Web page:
Main types of weight loss surgery
A gastric band is a band that's placed around the stomach, creating a small pouch towards the top.
It takes less food to fill the pouch, so you don't need to eat as much before you feel full.
The band is connected to a small device placed under the skin (usually near the middle of the chest). This is so the band can be tightened after surgery.
The band will usually be tightened for the first time about four to six weeks after surgery. This is done by injecting the device with salt water solution using a needle passed through your skin. You don't usually need any anaesthetic for this.
The band will need to be tightened a few times to get to the ideal tightness for you.
A gastric bypass is where surgical staples are used to create a small pouch at the top of the stomach.
The pouch is then connected to your small intestine, missing out (bypassing) the rest of the stomach.
This means it takes less food to make you feel full and you'll absorb fewer calories from the food you eat.
A sleeve gastrectomy is where a large part of the stomach is removed so it's much smaller than it was before.
This means you can't eat as much as you could before surgery and you'll feel full sooner.
An intra-gastric balloon is a soft balloon filled with air or salt water that's placed into your stomach using a thin tube passed down your throat (known as a gastroscopy).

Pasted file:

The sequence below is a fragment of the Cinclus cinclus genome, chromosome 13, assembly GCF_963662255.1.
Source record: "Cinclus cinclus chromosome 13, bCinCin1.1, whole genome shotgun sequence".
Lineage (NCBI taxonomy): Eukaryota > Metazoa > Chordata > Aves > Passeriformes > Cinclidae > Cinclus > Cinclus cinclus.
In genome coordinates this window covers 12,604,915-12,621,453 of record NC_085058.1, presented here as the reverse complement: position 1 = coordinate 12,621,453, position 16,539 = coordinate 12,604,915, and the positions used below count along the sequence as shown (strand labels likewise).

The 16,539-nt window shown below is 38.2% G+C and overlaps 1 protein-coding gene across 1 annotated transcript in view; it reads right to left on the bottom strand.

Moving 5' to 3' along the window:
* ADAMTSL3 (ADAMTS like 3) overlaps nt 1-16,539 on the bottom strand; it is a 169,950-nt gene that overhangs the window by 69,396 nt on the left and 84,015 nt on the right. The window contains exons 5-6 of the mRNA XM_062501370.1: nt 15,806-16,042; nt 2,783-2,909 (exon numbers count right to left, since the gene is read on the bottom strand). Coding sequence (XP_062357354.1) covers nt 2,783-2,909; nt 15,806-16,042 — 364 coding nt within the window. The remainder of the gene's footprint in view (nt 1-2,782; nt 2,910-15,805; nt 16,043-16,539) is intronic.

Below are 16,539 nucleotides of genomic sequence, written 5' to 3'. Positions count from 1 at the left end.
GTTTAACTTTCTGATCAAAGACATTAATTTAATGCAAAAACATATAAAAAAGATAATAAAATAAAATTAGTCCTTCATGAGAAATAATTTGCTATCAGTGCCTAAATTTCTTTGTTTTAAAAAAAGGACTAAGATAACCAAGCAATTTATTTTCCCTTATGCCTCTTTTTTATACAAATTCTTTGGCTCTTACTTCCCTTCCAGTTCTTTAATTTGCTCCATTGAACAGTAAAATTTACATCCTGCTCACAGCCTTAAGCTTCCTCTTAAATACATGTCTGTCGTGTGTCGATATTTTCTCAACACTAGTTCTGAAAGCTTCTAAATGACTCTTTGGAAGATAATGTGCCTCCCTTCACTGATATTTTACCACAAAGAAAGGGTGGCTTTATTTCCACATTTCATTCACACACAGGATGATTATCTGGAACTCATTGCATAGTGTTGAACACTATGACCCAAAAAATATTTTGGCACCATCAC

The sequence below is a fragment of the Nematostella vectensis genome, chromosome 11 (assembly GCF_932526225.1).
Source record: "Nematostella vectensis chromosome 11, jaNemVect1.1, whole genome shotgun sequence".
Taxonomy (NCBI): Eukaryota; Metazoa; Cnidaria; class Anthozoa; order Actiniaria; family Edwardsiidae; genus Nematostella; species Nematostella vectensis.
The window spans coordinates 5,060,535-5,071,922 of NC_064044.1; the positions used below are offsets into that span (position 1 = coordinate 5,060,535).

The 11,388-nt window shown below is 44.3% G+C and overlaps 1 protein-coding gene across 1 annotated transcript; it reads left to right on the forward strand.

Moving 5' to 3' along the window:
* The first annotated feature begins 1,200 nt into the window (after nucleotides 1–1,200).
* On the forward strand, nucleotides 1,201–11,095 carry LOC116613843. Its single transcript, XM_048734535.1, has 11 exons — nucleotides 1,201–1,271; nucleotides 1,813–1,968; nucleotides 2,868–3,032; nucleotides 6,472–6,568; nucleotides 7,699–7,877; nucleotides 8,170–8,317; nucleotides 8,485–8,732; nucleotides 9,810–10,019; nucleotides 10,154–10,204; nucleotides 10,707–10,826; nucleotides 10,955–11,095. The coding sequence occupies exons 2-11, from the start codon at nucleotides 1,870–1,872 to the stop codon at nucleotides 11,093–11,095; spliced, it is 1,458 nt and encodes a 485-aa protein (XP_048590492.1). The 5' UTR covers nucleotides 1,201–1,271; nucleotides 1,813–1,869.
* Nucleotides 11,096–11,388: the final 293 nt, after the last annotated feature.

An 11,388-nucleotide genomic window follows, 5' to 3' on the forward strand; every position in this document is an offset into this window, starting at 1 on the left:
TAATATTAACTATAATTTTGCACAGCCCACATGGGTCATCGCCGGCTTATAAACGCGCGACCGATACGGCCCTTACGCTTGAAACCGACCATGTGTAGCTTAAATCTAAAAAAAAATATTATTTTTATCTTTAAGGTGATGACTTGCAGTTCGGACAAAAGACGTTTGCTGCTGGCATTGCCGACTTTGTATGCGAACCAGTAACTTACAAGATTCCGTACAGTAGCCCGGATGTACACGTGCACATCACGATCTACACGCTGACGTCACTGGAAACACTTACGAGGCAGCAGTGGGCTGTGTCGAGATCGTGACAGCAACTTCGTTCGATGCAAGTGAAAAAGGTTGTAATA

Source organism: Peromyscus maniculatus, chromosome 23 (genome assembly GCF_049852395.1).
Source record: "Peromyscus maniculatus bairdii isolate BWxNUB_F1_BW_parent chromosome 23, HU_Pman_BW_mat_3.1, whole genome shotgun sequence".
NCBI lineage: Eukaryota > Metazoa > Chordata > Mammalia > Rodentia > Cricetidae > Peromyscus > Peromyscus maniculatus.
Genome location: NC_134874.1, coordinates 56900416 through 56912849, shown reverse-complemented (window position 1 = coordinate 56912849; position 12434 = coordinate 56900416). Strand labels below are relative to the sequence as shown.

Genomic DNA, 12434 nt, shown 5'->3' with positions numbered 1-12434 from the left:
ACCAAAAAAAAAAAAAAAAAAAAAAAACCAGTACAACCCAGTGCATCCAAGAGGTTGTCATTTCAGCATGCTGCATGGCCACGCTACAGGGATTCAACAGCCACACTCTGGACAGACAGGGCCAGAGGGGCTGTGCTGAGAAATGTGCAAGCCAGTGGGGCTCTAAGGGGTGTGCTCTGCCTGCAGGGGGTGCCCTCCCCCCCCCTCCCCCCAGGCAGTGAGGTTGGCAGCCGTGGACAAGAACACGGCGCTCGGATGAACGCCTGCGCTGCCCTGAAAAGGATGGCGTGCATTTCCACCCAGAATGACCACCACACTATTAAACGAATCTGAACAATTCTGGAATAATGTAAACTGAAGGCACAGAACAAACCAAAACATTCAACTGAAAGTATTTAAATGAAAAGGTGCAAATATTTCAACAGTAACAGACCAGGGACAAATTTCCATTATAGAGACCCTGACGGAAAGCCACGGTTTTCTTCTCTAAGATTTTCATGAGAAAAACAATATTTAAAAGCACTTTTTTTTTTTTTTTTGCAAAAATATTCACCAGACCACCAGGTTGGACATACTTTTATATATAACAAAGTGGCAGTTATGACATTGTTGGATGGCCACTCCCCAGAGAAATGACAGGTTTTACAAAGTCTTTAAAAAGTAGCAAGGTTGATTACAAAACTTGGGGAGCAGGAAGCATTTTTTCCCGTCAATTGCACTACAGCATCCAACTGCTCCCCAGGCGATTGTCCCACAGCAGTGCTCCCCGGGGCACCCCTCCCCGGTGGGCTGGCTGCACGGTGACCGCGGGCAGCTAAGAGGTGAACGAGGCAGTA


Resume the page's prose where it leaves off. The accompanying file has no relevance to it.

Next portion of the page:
This means you won't need or be able to eat as much before you feel full. But it's only a temporary measure and the balloon is usually left in for a maximum of six months.
A biliopancreatic diversion is similar to a gastric bypass, except the stomach pouch is connected further along the small intestine.
This means you'll absorb even fewer calories from the food you eat. But it can cause more side effects than a gastric bypass, so it's less commonly used.
Which type of weight loss surgery is best?
All types of weight loss surgery can help you lose a significant amount of weight, but they each have advantages and disadvantages.
- you usually lose weight more quickly after a gastric bypass or sleeve gastrectomy than after gastric banding
- more people tend to achieve significant weight loss with a gastric bypass or sleeve gastrectomy than with a gastric band
- the risk of serious surgery complications is generally higher for a gastric bypass or sleeve gastrectomy
- gastric bands are removable, so the operation can be reversed if it causes serious problems
If you're considering weight loss surgery, talk to your surgeon about the different techniques to decide which is best for you.
Assessment before weight loss surgery
Before weight loss surgery can take place, you'll be referred to a specialist clinic for an assessment to check if the operation is suitable.
This may involve checks of your:
- physical health – such as blood tests, X-rays and scans
- diet and eating patterns
- mental health – such as asking about your expectations of surgery, and whether you have any mental health conditions; this is to assess if you'll be able to cope with the long-term lifestyle changes needed after weight loss surgery
You may be advised to have a calorie-controlled diet in the weeks before surgery to help reduce the size of your liver. This can make surgery easier and safer.